"Don't get too comfortable with my company, Mr. DeWitt. You are a means to an end, no more."
- Elizabeth

For Metal Gear Solid 2: Sons of Liberty (2001), Hideo Kojima opted to distance the player from Solid Snake by putting us in Raiden's shoes/skullsuit instead. He explained in the accompanying documentary that this was done specifically to have Snake gain in stature, which he felt he couldn't accomplish by having him as the playable character again (a subject I intend to bring up again and expand upon in the future but since I haven't done so yet, I'll do it quickly here).

Since Raiden does have his own story within Metal Gear Solid 2 and the rest of the series, let me elucidate with some more clear-cut examples. Bayonetta (2010) is undoubtedly the main character and playable protagonist in her own series (ignoring unlockable characters obviously). Everything that happens in the game is meant to drive her own story and to make the player learn more about her or her backstory. Because the game is played from a third-person perspective rather than a first-person one, we also get feedback on how she reacts to the situations in the game (if she doesn't vocally do so anyway). The third-person perspective actually gets us closer to the character.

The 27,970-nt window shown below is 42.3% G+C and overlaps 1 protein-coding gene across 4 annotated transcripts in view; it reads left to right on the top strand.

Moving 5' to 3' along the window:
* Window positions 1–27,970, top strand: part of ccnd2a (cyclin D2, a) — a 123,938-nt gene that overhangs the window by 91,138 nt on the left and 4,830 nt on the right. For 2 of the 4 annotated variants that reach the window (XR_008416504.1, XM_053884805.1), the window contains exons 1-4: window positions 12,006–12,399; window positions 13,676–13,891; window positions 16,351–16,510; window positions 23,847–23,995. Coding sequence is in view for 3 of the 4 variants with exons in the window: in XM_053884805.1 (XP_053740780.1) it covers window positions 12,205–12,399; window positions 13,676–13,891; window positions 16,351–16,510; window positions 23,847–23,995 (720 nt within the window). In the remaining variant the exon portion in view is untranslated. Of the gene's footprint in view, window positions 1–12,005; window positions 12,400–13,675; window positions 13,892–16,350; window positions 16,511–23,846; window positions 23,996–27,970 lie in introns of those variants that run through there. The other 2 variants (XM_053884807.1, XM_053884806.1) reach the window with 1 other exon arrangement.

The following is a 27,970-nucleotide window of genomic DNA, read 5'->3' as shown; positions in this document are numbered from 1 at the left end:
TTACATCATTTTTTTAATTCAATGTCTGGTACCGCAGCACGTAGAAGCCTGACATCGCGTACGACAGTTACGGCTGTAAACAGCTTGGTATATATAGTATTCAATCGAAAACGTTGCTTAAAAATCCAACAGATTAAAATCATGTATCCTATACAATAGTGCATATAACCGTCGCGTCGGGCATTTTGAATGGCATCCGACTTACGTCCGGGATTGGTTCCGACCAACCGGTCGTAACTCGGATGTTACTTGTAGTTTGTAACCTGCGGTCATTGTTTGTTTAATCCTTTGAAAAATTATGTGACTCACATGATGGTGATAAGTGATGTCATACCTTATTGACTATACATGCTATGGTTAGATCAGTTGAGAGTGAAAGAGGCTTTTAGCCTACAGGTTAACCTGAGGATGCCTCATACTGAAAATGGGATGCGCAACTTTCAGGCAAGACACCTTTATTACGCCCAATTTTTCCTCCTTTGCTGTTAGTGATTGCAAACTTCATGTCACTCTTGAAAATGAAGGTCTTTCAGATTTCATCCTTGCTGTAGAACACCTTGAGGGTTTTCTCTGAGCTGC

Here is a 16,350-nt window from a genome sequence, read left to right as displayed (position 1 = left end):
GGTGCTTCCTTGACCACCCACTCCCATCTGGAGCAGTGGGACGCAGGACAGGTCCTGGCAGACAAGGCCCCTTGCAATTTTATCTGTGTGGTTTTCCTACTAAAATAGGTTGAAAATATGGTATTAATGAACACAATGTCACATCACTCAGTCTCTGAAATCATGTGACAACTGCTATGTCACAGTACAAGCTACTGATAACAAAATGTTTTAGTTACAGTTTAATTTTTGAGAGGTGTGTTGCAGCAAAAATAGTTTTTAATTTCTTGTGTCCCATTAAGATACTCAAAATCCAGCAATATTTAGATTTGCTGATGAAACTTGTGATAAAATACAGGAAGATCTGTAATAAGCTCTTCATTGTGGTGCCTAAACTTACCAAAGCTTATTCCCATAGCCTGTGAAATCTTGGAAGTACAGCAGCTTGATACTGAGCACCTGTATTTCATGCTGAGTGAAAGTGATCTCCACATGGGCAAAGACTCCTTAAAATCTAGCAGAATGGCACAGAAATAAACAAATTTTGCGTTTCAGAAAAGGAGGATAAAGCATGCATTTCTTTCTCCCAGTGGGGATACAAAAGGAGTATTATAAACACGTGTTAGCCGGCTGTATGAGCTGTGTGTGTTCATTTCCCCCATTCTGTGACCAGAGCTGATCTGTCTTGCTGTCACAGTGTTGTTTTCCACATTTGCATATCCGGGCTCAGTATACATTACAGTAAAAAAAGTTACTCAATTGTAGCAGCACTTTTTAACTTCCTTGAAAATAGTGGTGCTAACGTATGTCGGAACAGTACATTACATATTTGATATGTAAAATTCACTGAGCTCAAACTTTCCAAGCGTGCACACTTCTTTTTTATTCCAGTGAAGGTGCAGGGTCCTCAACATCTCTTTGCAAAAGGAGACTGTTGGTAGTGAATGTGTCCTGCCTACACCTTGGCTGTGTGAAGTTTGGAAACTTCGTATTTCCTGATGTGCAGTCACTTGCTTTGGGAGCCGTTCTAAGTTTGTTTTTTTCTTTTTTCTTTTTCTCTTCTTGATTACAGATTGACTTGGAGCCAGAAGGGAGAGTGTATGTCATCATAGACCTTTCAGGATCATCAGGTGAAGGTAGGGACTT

Contrast that with a game like Betrayer (2014) where we learn absolutely nothing about the character whose eyes we're looking through, not even what he or she looks like. Even the story has mostly already concluded by the time you're there and you are just there to figure out what terrible things happened to the settlements. The Maiden in Red has a lot more weight as main character than the playable protagonist does despite the fact that we're playing the game through his/her eyes. The first person perspective actually serves to obscure him/her further.
Thus there is a paradox where close proximity to your player character might actually hide them as a character.

Betrayer (2014)

What BioShock Infinite does is give us a story where we have two equally important characters, except the approach to which their stories are told is different. Unlike Betrayer's protagonist hidden behind the first person perspective, we do get to hear Booker talking to both himself and other characters and we know what he looks like. His and Elizabeth's stories are also unquestionably intertwined and can't be told separately. Meanwhile we also get to know Elizabeth by simply getting to know her and having her as an active force in the adventure. Given how much effort the developers put into making Elizabeth a believable person (on both a technical and story level) rather than just a character, I feel minimizing her part would be insulting.